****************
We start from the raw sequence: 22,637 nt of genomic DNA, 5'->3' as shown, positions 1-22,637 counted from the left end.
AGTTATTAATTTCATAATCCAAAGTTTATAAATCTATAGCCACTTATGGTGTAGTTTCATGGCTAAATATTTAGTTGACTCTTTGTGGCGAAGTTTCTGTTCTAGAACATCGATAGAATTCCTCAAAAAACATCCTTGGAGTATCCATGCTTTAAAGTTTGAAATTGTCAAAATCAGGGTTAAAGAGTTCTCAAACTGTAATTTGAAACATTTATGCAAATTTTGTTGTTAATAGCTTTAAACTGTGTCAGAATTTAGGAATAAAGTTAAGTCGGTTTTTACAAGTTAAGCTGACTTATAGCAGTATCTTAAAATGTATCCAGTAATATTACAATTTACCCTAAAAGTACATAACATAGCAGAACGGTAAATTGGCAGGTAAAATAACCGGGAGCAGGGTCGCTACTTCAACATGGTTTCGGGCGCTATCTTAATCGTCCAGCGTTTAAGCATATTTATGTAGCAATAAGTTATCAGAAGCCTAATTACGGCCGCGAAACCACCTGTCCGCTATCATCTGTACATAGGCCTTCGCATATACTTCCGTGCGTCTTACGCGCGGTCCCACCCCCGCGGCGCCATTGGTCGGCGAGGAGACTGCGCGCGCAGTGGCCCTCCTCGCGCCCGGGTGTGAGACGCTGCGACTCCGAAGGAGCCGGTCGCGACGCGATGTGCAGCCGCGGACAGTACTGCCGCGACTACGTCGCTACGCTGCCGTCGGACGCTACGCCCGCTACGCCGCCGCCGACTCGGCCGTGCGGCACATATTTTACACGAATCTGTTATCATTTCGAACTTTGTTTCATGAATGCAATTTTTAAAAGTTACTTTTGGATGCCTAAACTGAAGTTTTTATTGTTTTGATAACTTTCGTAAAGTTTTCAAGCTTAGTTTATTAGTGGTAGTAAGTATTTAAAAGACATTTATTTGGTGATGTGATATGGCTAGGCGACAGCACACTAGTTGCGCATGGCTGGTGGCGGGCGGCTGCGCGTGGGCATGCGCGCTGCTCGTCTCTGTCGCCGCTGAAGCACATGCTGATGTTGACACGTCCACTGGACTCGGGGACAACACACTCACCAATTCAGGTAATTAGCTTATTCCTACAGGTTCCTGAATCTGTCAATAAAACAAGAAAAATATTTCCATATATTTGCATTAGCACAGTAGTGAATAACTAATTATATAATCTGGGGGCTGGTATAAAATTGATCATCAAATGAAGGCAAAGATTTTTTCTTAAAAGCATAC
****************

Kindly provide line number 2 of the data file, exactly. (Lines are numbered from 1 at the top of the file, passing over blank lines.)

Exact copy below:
AGTTATTAATTTCATAATCCAAAGTTTATAAATCTATAGCCACTTATGGTGTAGTTTCATGGCTAAATATTTAGTTGACTCTTTGTGGCGAAGTTTCTGTTCTAGAACATCGATAGAATTCCTCAAAAAACATCCTTGGAGTATCCATGCTTTAAAGTTTGAAATTGTCAAAATCAGGGTTAAAGAGTTCTCAAACTGTAATTTGAAACATTTATGCAAATTTTGTTGTTAATAGCTTTAAACTGTGTCAGAATTTAGGAATAAAGTTAAGTCGGTTTTTACAAGTTAAGCTGACTTATAGCAGTATCTTAAAATGTATCCAGTAATATTACAATTTACCCTAAAAGTACATAACATAGCAGAACGGTAAATTGGCAGGTAAAATAACCGGGAGCAGGGTCGCTACTTCAACATGGTTTCGGGCGCTATCTTAATCGTCCAGCGTTTAAGCATATTTATGTAGCAATAAGTTATCAGAAGCCTAATTACGGCCGCGAAACCACCTGTCCGCTATCATCTGTACATAGGCCTTCGCATATACTTCCGTGCGTCTTACGCGCGGTCCCACCCCCGCGGCGCCATTGGTCGGCGAGGAGACTGCGCGCGCAGTGGCCCTCCTCGCGCCCGGGTGTGAGACGCTGCGACTCCGAAGGAGCCGGTCGCGACGCGATGTGCAGCCGCGGACAGTACTGCCGCGACTACGTCGCTACGCTGCCGTCGGACGCTACGCCCGCTACGCCGCCGCCGACTCGGCCGTGCGGCACATATTTTACACGAATCTGTTATCATTTCGAACTTTGTTTCATGAATGCAATTTTTAAAAGTTACTTTTGGATGCCTAAACTGAAGTTTTTATTGTTTTGATAACTTTCGTAAAGTTTTCAAGCTTAGTTTATTAGTGGTAGTAAGTATTTAAAAGACATTTATTTGGTGATGTGATATGGCTAGGCGACAGCACACTAGTTGCGCATGGCTGGTGGCGGGCGGCTGCGCGTGGGCATGCGCGCTGCTCGTCTCTGTCGCCGCTGAAGCACATGCTGATGTTGACACGTCCACTGGACTCGGGGACAACACACTCACCAATTCAGGTAATTAGCTTATTCCTACAGGTTCCTGAATCTGTCAATAAAACAAGAAAAATATTTCCATATATTTGCATTAGCACAGTAGTGAATAACTAATTATATAATCTGGGGGCTGGTATAAAATTGATCATCAAATGAAGGCAAAGATTTTTTCTTAAAAGCATAC